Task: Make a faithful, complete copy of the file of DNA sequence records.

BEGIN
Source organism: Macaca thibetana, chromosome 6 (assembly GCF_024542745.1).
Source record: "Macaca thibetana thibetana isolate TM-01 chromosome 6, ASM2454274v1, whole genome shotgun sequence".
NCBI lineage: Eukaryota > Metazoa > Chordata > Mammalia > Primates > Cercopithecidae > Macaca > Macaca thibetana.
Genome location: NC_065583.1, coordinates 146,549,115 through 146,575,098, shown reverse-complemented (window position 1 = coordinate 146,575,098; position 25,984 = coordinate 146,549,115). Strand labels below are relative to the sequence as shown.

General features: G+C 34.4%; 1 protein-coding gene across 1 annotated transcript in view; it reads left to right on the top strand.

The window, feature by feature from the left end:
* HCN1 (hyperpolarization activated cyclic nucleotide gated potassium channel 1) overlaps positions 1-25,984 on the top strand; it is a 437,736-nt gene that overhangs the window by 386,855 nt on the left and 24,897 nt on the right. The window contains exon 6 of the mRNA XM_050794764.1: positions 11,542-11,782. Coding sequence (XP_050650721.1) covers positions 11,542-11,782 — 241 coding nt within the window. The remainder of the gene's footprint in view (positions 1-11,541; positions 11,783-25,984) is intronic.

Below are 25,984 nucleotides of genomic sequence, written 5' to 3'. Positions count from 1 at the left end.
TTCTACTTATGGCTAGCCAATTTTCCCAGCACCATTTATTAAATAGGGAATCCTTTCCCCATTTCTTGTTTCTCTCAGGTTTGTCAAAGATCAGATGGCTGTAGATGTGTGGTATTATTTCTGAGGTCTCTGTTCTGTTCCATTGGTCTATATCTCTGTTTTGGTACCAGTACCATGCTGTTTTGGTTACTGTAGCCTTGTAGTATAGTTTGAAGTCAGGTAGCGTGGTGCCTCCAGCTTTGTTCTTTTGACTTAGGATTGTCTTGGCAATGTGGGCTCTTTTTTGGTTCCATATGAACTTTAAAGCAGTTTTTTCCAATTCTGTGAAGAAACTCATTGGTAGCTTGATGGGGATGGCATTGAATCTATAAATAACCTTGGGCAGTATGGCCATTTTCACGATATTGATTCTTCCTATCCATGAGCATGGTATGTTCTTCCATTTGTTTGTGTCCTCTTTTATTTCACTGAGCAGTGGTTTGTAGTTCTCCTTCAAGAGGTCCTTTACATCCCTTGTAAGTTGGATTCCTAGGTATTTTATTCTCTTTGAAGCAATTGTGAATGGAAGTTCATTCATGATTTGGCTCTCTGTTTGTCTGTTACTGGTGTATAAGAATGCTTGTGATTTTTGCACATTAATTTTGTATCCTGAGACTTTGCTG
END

Source organism: Macaca thibetana, chromosome 6 (assembly GCF_024542745.1).
Source record: "Macaca thibetana thibetana isolate TM-01 chromosome 6, ASM2454274v1, whole genome shotgun sequence".
NCBI lineage: Eukaryota > Metazoa > Chordata > Mammalia > Primates > Cercopithecidae > Macaca > Macaca thibetana.
Genome location: NC_065583.1, coordinates 146,549,115 through 146,575,098, shown reverse-complemented (window position 1 = coordinate 146,575,098; position 25,984 = coordinate 146,549,115). Strand labels below are relative to the sequence as shown.

General features: G+C 34.4%; 1 protein-coding gene across 1 annotated transcript in view; it reads left to right on the top strand.

The window, feature by feature from the left end:
* HCN1 (hyperpolarization activated cyclic nucleotide gated potassium channel 1) overlaps positions 1-25,984 on the top strand; it is a 437,736-nt gene that overhangs the window by 386,855 nt on the left and 24,897 nt on the right. The window contains exon 6 of the mRNA XM_050794764.1: positions 11,542-11,782. Coding sequence (XP_050650721.1) covers positions 11,542-11,782 — 241 coding nt within the window. The remainder of the gene's footprint in view (positions 1-11,541; positions 11,783-25,984) is intronic.

Below are 25,984 nucleotides of genomic sequence, written 5' to 3'. Positions count from 1 at the left end.
TTCTACTTATGGCTAGCCAATTTTCCCAGCACCATTTATTAAATAGGGAATCCTTTCCCCATTTCTTGTTTCTCTCAGGTTTGTCAAAGATCAGATGGCTGTAGATGTGTGGTATTATTTCTGAGGTCTCTGTTCTGTTCCATTGGTCTATATCTCTGTTTTGGTACCAGTACCATGCTGTTTTGGTTACTGTAGCCTTGTAGTATAGTTTGAAGTCAGGTAGCGTGGTGCCTCCAGCTTTGTTCTTTTGACTTAGGATTGTCTTGGCAATGTGGGCTCTTTTTTGGTTCCATATGAACTTTAAAGCAGTTTTTTCCAATTCTGTGAAGAAACTCATTGGTAGCTTGATGGGGATGGCATTGAATCTATAAATAACCTTGGGCAGTATGGCCATTTTCACGATATTGATTCTTCCTATCCATGAGCATGGTATGTTCTTCCATTTGTTTGTGTCCTCTTTTATTTCACTGAGCAGTGGTTTGTAGTTCTCCTTCAAGAGGTCCTTTACATCCCTTGTAAGTTGGATTCCTAGGTATTTTATTCTCTTTGAAGCAATTGTGAATGGAAGTTCATTCATGATTTGGCTCTCTGTTTGTCTGTTACTGGTGTATAAGAATGCTTGTGATTTTTGCACATTAATTTTGTATCCTGAGACTTTGCTG